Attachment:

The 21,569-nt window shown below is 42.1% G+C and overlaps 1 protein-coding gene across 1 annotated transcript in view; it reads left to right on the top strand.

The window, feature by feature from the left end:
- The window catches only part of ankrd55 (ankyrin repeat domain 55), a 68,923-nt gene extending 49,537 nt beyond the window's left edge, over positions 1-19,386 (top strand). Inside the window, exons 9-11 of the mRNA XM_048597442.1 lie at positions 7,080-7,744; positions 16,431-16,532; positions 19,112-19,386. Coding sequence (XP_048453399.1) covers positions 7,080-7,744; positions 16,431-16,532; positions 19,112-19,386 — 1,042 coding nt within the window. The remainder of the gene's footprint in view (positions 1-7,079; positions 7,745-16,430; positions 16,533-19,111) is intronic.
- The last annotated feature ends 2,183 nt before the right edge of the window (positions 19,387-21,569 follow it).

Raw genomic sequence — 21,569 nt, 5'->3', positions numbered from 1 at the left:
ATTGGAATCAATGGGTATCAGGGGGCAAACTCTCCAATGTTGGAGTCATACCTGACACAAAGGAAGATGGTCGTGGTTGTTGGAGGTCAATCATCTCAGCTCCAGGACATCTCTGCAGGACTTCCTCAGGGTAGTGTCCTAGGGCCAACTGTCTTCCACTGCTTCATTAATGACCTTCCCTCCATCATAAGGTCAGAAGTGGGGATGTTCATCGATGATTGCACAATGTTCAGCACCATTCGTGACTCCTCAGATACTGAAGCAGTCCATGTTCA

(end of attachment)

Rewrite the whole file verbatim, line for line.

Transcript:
The 21,569-nt window shown below is 42.1% G+C and overlaps 1 protein-coding gene across 1 annotated transcript in view; it reads left to right on the top strand.

The window, feature by feature from the left end:
- The window catches only part of ankrd55 (ankyrin repeat domain 55), a 68,923-nt gene extending 49,537 nt beyond the window's left edge, over positions 1-19,386 (top strand). Inside the window, exons 9-11 of the mRNA XM_048597442.1 lie at positions 7,080-7,744; positions 16,431-16,532; positions 19,112-19,386. Coding sequence (XP_048453399.1) covers positions 7,080-7,744; positions 16,431-16,532; positions 19,112-19,386 — 1,042 coding nt within the window. The remainder of the gene's footprint in view (positions 1-7,079; positions 7,745-16,430; positions 16,533-19,111) is intronic.
- The last annotated feature ends 2,183 nt before the right edge of the window (positions 19,387-21,569 follow it).

Raw genomic sequence — 21,569 nt, 5'->3', positions numbered from 1 at the left:
ATTGGAATCAATGGGTATCAGGGGGCAAACTCTCCAATGTTGGAGTCATACCTGACACAAAGGAAGATGGTCGTGGTTGTTGGAGGTCAATCATCTCAGCTCCAGGACATCTCTGCAGGACTTCCTCAGGGTAGTGTCCTAGGGCCAACTGTCTTCCACTGCTTCATTAATGACCTTCCCTCCATCATAAGGTCAGAAGTGGGGATGTTCATCGATGATTGCACAATGTTCAGCACCATTCGTGACTCCTCAGATACTGAAGCAGTCCATGTTCA